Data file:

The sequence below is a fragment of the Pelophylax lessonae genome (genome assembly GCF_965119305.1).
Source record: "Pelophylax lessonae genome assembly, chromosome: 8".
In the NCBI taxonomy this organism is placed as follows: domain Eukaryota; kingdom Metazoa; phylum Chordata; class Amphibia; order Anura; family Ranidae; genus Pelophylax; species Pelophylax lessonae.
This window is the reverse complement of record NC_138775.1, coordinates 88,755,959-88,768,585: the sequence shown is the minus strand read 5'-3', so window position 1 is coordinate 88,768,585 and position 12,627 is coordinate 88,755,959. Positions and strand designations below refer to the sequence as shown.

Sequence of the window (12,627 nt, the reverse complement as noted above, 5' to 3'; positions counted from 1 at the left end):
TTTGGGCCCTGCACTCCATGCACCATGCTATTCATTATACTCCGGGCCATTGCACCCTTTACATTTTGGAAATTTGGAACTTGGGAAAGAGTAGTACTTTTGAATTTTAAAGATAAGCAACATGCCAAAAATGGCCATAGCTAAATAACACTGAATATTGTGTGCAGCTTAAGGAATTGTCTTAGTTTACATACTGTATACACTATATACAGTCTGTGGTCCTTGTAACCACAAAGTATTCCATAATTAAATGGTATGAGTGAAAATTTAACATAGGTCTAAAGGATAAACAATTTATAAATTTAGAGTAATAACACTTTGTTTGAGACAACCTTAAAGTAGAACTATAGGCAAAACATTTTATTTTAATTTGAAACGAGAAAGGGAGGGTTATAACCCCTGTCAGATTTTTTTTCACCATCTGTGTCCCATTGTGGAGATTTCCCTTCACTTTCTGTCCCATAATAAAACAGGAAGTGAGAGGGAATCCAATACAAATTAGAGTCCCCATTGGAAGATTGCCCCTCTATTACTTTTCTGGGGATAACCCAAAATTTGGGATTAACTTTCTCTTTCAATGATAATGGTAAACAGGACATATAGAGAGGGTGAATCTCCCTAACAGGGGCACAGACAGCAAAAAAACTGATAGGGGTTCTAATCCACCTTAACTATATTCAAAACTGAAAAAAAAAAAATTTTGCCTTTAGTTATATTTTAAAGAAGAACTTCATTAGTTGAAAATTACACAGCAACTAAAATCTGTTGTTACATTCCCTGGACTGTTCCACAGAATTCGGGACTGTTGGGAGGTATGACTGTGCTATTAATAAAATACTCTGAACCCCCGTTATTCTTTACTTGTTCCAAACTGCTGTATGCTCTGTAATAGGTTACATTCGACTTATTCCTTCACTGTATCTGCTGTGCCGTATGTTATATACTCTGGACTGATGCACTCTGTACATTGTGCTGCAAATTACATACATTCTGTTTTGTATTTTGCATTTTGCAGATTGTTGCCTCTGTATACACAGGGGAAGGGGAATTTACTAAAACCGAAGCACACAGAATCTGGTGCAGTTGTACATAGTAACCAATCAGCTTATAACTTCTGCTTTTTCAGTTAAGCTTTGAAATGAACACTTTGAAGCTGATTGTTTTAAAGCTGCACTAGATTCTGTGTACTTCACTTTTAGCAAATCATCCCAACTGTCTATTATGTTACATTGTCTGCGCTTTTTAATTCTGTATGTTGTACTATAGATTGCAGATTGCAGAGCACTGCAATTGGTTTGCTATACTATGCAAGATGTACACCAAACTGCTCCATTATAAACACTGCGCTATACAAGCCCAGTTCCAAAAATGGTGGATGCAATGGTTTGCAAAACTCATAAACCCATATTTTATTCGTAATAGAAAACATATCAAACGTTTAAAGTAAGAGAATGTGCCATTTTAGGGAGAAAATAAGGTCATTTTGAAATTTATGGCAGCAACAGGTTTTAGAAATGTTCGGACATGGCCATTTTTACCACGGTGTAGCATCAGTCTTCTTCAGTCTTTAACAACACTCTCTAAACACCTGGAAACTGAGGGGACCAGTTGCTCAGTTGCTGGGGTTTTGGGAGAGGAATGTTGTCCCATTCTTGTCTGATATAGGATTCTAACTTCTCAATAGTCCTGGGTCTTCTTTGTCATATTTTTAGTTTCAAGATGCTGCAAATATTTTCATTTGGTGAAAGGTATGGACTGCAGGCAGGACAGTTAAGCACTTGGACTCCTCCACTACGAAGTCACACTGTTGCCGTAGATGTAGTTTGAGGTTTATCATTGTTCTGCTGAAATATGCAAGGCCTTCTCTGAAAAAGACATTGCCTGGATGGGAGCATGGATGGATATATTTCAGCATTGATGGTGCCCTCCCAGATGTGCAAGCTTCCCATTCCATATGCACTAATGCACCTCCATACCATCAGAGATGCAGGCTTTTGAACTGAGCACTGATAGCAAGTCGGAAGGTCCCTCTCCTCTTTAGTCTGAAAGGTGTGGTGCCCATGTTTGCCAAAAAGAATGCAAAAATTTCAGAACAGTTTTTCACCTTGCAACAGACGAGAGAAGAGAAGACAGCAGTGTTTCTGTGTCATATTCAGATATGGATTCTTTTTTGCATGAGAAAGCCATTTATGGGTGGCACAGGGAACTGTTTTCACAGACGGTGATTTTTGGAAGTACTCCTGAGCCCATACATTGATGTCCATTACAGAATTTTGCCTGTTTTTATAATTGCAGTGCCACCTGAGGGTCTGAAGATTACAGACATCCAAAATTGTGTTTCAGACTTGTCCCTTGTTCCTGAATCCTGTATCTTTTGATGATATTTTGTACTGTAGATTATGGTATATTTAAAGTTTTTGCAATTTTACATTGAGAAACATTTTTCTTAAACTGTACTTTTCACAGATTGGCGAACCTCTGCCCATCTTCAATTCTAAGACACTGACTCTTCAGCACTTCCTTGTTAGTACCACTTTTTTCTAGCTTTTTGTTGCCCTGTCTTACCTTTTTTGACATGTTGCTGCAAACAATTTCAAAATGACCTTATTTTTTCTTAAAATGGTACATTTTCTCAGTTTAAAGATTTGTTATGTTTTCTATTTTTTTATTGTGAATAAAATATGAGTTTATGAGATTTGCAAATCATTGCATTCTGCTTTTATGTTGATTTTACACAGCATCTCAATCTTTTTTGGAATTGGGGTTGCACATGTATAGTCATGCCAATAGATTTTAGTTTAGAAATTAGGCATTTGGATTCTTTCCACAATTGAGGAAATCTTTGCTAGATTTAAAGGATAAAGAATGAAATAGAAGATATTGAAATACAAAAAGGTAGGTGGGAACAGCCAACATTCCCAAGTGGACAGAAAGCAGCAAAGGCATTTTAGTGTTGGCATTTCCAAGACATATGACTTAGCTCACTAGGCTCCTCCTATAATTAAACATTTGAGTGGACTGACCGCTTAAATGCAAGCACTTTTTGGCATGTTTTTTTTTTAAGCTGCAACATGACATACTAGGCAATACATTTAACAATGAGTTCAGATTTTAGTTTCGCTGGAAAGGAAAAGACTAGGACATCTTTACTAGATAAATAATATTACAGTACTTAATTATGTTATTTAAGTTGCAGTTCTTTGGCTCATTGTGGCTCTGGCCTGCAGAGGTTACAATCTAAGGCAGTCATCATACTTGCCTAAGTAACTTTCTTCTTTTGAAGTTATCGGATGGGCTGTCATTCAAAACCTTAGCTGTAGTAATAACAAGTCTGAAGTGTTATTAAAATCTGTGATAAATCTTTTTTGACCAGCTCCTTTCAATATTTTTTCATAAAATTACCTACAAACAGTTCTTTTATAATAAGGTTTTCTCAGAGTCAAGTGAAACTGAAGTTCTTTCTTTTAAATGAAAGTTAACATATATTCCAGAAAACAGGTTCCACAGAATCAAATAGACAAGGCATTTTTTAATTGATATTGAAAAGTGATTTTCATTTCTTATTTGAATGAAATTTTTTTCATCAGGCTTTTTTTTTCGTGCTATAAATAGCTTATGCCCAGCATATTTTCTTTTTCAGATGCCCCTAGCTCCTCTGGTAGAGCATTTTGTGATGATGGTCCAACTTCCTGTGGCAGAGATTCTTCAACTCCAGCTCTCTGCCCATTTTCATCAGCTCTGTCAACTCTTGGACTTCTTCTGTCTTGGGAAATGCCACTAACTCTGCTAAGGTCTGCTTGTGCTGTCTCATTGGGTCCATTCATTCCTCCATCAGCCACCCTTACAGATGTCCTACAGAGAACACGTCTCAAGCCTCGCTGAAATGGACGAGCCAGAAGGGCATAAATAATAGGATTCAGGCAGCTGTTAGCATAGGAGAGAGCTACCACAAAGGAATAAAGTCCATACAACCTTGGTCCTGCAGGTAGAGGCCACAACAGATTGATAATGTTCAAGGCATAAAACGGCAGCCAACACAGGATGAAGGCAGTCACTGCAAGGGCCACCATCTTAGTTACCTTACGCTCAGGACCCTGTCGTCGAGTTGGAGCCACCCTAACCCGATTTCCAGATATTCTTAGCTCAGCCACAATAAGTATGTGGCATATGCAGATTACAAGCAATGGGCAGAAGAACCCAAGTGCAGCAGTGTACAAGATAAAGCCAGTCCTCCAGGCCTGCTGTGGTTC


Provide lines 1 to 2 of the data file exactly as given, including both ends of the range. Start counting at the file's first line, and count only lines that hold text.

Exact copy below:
The sequence below is a fragment of the Pelophylax lessonae genome (genome assembly GCF_965119305.1).
Source record: "Pelophylax lessonae genome assembly, chromosome: 8".